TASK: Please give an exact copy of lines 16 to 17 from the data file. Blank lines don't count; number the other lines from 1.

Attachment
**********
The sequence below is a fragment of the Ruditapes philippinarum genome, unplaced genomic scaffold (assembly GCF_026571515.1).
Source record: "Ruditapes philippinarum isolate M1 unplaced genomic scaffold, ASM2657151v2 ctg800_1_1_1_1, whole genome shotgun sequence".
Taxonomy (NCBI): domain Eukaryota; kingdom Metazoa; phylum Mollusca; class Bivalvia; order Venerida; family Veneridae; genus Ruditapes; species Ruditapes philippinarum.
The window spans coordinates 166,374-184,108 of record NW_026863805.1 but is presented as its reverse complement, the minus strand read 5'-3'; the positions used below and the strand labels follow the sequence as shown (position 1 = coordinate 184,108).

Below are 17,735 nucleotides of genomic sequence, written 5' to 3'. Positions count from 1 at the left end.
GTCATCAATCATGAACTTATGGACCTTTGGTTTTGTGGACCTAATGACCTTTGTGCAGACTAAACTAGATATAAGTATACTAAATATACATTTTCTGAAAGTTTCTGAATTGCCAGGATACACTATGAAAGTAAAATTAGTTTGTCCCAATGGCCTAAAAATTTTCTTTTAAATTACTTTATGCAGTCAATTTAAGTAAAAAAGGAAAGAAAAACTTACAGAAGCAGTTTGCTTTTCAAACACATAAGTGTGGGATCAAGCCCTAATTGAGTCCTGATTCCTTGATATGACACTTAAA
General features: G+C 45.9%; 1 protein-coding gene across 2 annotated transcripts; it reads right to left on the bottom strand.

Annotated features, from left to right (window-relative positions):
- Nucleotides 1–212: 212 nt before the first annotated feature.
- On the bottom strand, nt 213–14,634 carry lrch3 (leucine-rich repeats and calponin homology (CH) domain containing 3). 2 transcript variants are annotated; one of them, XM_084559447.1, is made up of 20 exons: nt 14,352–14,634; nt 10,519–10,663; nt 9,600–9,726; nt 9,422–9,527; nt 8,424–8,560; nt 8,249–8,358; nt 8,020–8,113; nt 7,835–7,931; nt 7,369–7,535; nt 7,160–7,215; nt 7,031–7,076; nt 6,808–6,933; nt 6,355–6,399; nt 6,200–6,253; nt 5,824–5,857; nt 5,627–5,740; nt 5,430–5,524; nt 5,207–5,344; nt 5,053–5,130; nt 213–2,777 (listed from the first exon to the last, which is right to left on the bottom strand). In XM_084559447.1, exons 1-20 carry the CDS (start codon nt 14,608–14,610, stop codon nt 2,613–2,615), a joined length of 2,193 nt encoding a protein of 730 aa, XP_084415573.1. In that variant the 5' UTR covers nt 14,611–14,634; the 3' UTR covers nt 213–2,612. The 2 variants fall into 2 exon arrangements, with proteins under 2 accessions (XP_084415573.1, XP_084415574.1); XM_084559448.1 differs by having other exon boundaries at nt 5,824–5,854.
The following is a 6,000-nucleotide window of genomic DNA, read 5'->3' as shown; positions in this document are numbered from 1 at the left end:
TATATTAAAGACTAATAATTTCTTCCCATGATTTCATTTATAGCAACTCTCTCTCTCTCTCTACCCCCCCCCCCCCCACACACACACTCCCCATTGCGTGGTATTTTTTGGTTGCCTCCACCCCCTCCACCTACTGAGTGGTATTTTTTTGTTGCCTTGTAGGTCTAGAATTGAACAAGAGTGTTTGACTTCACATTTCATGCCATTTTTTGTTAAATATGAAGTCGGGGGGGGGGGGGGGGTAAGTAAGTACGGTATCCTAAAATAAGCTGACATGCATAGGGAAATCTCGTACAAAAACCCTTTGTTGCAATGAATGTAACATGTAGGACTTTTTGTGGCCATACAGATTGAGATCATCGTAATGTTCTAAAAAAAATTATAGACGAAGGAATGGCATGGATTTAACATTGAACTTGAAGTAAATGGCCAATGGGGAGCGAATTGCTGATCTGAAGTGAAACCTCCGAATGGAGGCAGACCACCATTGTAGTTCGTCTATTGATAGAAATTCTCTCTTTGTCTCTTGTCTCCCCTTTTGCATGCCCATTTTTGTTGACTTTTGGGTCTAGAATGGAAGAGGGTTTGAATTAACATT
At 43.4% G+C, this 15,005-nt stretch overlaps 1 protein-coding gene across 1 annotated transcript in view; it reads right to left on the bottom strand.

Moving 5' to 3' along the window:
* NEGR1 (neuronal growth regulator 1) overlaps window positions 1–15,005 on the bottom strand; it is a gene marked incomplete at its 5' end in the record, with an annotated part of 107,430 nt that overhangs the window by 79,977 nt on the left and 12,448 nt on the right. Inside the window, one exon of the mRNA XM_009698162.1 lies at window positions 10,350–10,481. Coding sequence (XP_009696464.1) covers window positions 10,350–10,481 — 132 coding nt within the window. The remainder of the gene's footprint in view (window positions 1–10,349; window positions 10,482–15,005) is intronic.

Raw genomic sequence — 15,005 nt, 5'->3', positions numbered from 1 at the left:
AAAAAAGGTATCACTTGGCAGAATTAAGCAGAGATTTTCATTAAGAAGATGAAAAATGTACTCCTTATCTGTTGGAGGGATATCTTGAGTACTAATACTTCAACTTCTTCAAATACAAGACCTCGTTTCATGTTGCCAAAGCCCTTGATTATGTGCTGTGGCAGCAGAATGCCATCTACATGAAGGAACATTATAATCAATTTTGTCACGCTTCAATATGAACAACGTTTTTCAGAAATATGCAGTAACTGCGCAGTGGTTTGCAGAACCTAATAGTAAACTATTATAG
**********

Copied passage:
Raw genomic sequence — 15,005 nt, 5'->3', positions numbered from 1 at the left:
AAAAAAGGTATCACTTGGCAGAATTAAGCAGAGATTTTCATTAAGAAGATGAAAAATGTACTCCTTATCTGTTGGAGGGATATCTTGAGTACTAATACTTCAACTTCTTCAAATACAAGACCTCGTTTCATGTTGCCAAAGCCCTTGATTATGTGCTGTGGCAGCAGAATGCCATCTACATGAAGGAACATTATAATCAATTTTGTCACGCTTCAATATGAACAACGTTTTTCAGAAATATGCAGTAACTGCGCAGTGGTTTGCAGAACCTAATAGTAAACTATTATAG